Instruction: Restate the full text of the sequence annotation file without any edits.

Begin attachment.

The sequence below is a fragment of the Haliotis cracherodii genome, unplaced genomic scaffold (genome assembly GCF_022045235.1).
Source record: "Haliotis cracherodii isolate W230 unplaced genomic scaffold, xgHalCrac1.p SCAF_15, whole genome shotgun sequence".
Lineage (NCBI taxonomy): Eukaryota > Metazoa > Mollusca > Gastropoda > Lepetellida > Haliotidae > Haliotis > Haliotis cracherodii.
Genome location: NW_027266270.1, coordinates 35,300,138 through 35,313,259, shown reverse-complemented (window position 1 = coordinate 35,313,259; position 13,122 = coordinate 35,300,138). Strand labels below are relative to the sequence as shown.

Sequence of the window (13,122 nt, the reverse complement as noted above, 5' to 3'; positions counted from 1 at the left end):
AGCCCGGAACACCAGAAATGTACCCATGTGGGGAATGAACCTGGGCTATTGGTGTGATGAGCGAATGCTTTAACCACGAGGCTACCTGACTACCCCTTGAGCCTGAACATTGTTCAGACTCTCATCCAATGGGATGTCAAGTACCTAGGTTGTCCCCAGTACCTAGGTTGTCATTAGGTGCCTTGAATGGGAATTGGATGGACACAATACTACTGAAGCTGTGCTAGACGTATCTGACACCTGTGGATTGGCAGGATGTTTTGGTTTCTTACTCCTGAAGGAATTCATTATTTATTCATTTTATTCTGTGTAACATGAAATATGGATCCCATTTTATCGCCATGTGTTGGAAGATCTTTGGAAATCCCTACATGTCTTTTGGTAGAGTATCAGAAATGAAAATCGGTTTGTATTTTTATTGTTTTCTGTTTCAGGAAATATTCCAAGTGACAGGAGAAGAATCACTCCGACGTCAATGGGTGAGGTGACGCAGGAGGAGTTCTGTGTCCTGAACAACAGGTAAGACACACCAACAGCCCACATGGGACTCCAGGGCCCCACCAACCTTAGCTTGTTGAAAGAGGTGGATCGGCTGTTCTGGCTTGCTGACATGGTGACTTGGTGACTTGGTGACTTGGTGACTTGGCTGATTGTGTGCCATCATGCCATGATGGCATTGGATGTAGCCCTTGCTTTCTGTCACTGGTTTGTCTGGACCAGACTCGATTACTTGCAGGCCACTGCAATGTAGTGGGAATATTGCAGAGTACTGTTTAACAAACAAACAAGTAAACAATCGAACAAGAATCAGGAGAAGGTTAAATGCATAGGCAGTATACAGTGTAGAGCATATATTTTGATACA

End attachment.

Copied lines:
The sequence below is a fragment of the Haliotis cracherodii genome, unplaced genomic scaffold (genome assembly GCF_022045235.1).
Source record: "Haliotis cracherodii isolate W230 unplaced genomic scaffold, xgHalCrac1.p SCAF_15, whole genome shotgun sequence".
Lineage (NCBI taxonomy): Eukaryota > Metazoa > Mollusca > Gastropoda > Lepetellida > Haliotidae > Haliotis > Haliotis cracherodii.
Genome location: NW_027266270.1, coordinates 35,300,138 through 35,313,259, shown reverse-complemented (window position 1 = coordinate 35,313,259; position 13,122 = coordinate 35,300,138). Strand labels below are relative to the sequence as shown.

Sequence of the window (13,122 nt, the reverse complement as noted above, 5' to 3'; positions counted from 1 at the left end):
AGCCCGGAACACCAGAAATGTACCCATGTGGGGAATGAACCTGGGCTATTGGTGTGATGAGCGAATGCTTTAACCACGAGGCTACCTGACTACCCCTTGAGCCTGAACATTGTTCAGACTCTCATCCAATGGGATGTCAAGTACCTAGGTTGTCCCCAGTACCTAGGTTGTCATTAGGTGCCTTGAATGGGAATTGGATGGACACAATACTACTGAAGCTGTGCTAGACGTATCTGACACCTGTGGATTGGCAGGATGTTTTGGTTTCTTACTCCTGAAGGAATTCATTATTTATTCATTTTATTCTGTGTAACATGAAATATGGATCCCATTTTATCGCCATGTGTTGGAAGATCTTTGGAAATCCCTACATGTCTTTTGGTAGAGTATCAGAAATGAAAATCGGTTTGTATTTTTATTGTTTTCTGTTTCAGGAAATATTCCAAGTGACAGGAGAAGAATCACTCCGACGTCAATGGGTGAGGTGACGCAGGAGGAGTTCTGTGTCCTGAACAACAGGTAAGACACACCAACAGCCCACATGGGACTCCAGGGCCCCACCAACCTTAGCTTGTTGAAAGAGGTGGATCGGCTGTTCTGGCTTGCTGACATGGTGACTTGGTGACTTGGTGACTTGGTGACTTGGCTGATTGTGTGCCATCATGCCATGATGGCATTGGATGTAGCCCTTGCTTTCTGTCACTGGTTTGTCTGGACCAGACTCGATTACTTGCAGGCCACTGCAATGTAGTGGGAATATTGCAGAGTACTGTTTAACAAACAAACAAGTAAACAATCGAACAAGAATCAGGAGAAGGTTAAATGCATAGGCAGTATACAGTGTAGAGCATATATTTTGATACA